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Manage your Profit & Loss like Grimshaw

COO Neil Boyde shares his simple ‘Six-line P&L’ to monitor the financial health of a practice

13 June 2022

The Profit & Loss (P&L) statement shows at a glance how much a business is making or losing. Along with the cash flow forecast, the P&L is a useful, many would say essential, measure of a practice’s financial health and sustainability.

Neil Boyde, Chief Financial Officer at Grimshaw, has developed a simple P&L statement that he finds essential for regular monitoring of the practice's health.

Grimshaw Architects is responsible for the design of all sub-surface stations on London’s new Elizabeth Line, due to open later this year. CGI © Grimshaw Architects.

Unlike the formal P&L statement prepared for company accounts, Boyde’s ‘Six-line P&L’ is designed to present the financial performance of an architectural practice in a clear and simple manner while being quick to put together.

‘It is easy to get buried in layers of complexity, but keeping a P&L simple allows you to understand the big picture quickly and easily, and if you don’t understand it then you need to take steps to do so,’ says Boyde.

The P&L has the added merit of being relatively easy to use for projections to build budgets or forecasts in a consistent manner.

Boyde’s ‘Six-line P&L’ comprises six key metrics:

Turnover
Less: Direct costs
Equals: Net revenue
Less: Staff costs
Less: Other operating costs
Equals: Operating profit

Turnover is the total amount billed or billable to clients for project activity completed in the period.

Direct costs or project costs are expenses incurred in connection with a specific project. Examples include: sub-consultants (rechargeable or non-rechargeable), travel relating to the project, printing of drawings, models, legal costs for review of contracts. This metric excludes the cost of staff and business overheads, such as rent, travel not relating to a project, and printing of practice marketing brochures.

Deducting direct costs from turnover gives net revenue which is the incremental money that the business makes as a result of project work undertaken. Net revenue needs to cover operating costs and generate a profit.

Staff costs or employment costs are the total costs of employment of staff including salary, social security, pension contributions and any other benefits. This should include any partner drawings as being representative of a salary.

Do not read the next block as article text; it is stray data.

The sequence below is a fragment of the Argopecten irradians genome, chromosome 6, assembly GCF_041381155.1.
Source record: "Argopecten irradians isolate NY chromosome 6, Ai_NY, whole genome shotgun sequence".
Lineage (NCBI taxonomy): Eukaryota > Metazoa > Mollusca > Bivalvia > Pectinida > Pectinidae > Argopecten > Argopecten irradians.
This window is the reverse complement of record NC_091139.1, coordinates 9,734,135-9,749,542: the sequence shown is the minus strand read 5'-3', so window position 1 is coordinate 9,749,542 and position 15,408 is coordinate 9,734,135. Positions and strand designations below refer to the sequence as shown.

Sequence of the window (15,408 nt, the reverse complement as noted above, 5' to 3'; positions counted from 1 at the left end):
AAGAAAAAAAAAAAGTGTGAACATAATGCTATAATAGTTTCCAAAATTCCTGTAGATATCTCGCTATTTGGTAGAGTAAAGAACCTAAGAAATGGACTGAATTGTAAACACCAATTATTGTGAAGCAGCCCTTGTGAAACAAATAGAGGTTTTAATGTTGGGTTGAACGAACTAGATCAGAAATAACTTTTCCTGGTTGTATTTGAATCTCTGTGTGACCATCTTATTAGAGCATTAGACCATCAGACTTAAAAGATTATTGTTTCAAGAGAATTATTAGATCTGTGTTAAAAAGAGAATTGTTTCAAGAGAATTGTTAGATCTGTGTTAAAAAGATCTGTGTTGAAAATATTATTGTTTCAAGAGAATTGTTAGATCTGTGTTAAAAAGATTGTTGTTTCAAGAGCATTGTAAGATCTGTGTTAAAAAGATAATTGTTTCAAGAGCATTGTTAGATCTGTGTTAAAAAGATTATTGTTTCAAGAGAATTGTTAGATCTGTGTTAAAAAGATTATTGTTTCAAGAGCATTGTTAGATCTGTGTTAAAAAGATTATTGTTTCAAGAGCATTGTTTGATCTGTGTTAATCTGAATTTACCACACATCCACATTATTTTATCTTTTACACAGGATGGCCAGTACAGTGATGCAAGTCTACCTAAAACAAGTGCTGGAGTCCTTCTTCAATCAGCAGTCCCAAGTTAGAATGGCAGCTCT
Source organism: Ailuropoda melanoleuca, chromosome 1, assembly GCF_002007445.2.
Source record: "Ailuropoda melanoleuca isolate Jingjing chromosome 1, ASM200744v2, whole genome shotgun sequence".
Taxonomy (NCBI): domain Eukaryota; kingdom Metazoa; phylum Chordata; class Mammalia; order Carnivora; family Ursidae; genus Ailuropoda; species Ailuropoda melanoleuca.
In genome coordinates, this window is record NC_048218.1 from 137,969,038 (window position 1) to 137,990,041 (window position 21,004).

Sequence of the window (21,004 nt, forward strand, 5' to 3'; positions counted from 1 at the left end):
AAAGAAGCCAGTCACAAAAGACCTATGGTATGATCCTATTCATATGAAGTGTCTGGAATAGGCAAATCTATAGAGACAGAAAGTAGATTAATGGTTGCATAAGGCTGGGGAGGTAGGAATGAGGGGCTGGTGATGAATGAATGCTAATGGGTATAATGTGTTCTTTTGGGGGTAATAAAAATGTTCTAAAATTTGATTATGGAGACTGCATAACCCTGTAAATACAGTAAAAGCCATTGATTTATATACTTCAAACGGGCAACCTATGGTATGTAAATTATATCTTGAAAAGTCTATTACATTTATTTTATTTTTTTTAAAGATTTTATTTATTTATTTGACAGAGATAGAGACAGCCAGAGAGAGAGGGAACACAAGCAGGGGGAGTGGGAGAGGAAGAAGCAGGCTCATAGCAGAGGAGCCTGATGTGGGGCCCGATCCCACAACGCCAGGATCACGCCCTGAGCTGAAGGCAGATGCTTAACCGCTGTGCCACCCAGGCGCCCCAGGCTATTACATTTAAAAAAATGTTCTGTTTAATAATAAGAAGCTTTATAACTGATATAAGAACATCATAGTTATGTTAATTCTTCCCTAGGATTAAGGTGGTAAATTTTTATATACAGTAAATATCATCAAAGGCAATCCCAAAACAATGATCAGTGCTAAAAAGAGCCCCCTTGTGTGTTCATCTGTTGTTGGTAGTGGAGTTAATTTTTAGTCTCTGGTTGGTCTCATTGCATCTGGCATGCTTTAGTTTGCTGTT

Other operating costs are all other costs of the business, except for taxes on profit. Deducting staff costs and other operating costs from net revenue gives the operating profit.

Practices can then generate two key ratios:

The staff cost ratio is staff costs divided by net revenue. Boyde says this is a key measure of the financial stability of any professional services business and allows practices to understand the number of staff needed to support revenue.

This ratio will vary according to the size and structure of the practice and the type of work, but a good indicator is a ratio between 55% and 65%.

The operating costs ratio is operating costs divided by staff costs. Staff costs is used as the denominator because other costs are typically driven by staff numbers rather than the volume of business. A good place to be is between 30% and 40%.

Warning signs should start to flash if the staff cost ratio rises above 70% for the business. Conversely, a ratio at around 50% or less suggests that you are getting away with charging clients too much for your services or pushing your staff too hard.

Having a staff cost ratio pushing either of these high or low limits will prove unsustainable in the long run, warns Boyde.

Thanks to Neil Boyde, Chief Financial Officer, Grimshaw Architects.

Text by Neal Morris. This is a Professional Feature edited by the RIBA Practice team. Send us your feedback and ideas.

RIBA Core Curriculum Topic: Business, clients and services.
As part of the flexible RIBA CPD programme, Professional Features count as microlearning. See further information on the updated RIBA CPD Core Curriculum and on fulfilling your CPD requirements as an RIBA Chartered Member.

First published: 23 August 2018

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